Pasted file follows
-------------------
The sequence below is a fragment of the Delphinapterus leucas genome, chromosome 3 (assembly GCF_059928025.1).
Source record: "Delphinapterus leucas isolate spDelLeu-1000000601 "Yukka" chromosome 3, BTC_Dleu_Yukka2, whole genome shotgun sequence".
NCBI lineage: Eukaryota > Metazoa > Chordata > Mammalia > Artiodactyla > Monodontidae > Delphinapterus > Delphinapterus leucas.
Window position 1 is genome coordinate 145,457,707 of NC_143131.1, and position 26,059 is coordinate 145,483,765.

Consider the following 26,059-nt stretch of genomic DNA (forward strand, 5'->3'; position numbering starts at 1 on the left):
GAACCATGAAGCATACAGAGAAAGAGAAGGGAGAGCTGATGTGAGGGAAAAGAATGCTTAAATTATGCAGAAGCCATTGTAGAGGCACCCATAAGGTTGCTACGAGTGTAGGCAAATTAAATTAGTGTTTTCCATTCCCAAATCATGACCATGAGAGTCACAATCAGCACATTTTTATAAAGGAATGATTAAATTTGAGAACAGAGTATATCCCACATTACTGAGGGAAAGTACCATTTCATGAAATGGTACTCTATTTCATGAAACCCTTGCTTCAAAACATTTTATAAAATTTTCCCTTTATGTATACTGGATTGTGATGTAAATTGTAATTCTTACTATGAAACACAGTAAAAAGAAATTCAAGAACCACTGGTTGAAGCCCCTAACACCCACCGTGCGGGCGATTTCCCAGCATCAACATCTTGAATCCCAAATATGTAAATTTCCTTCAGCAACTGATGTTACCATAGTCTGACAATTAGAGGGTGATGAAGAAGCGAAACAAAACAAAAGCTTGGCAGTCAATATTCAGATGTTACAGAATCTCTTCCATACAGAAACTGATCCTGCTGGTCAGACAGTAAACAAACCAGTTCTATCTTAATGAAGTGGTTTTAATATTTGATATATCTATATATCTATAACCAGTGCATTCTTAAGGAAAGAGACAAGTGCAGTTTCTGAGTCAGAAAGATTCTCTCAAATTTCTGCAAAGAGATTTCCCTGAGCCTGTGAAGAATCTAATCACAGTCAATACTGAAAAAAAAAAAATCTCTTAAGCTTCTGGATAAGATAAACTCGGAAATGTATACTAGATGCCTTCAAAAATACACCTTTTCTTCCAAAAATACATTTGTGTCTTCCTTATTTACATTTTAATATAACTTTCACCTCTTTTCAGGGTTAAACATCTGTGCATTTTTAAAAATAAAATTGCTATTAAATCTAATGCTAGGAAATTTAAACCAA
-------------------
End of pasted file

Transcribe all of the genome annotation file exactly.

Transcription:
The sequence below is a fragment of the Delphinapterus leucas genome, chromosome 3 (assembly GCF_059928025.1).
Source record: "Delphinapterus leucas isolate spDelLeu-1000000601 "Yukka" chromosome 3, BTC_Dleu_Yukka2, whole genome shotgun sequence".
NCBI lineage: Eukaryota > Metazoa > Chordata > Mammalia > Artiodactyla > Monodontidae > Delphinapterus > Delphinapterus leucas.
Window position 1 is genome coordinate 145,457,707 of NC_143131.1, and position 26,059 is coordinate 145,483,765.

Consider the following 26,059-nt stretch of genomic DNA (forward strand, 5'->3'; position numbering starts at 1 on the left):
GAACCATGAAGCATACAGAGAAAGAGAAGGGAGAGCTGATGTGAGGGAAAAGAATGCTTAAATTATGCAGAAGCCATTGTAGAGGCACCCATAAGGTTGCTACGAGTGTAGGCAAATTAAATTAGTGTTTTCCATTCCCAAATCATGACCATGAGAGTCACAATCAGCACATTTTTATAAAGGAATGATTAAATTTGAGAACAGAGTATATCCCACATTACTGAGGGAAAGTACCATTTCATGAAATGGTACTCTATTTCATGAAACCCTTGCTTCAAAACATTTTATAAAATTTTCCCTTTATGTATACTGGATTGTGATGTAAATTGTAATTCTTACTATGAAACACAGTAAAAAGAAATTCAAGAACCACTGGTTGAAGCCCCTAACACCCACCGTGCGGGCGATTTCCCAGCATCAACATCTTGAATCCCAAATATGTAAATTTCCTTCAGCAACTGATGTTACCATAGTCTGACAATTAGAGGGTGATGAAGAAGCGAAACAAAACAAAAGCTTGGCAGTCAATATTCAGATGTTACAGAATCTCTTCCATACAGAAACTGATCCTGCTGGTCAGACAGTAAACAAACCAGTTCTATCTTAATGAAGTGGTTTTAATATTTGATATATCTATATATCTATAACCAGTGCATTCTTAAGGAAAGAGACAAGTGCAGTTTCTGAGTCAGAAAGATTCTCTCAAATTTCTGCAAAGAGATTTCCCTGAGCCTGTGAAGAATCTAATCACAGTCAATACTGAAAAAAAAAAAATCTCTTAAGCTTCTGGATAAGATAAACTCGGAAATGTATACTAGATGCCTTCAAAAATACACCTTTTCTTCCAAAAATACATTTGTGTCTTCCTTATTTACATTTTAATATAACTTTCACCTCTTTTCAGGGTTAAACATCTGTGCATTTTTAAAAATAAAATTGCTATTAAATCTAATGCTAGGAAATTTAAACCAA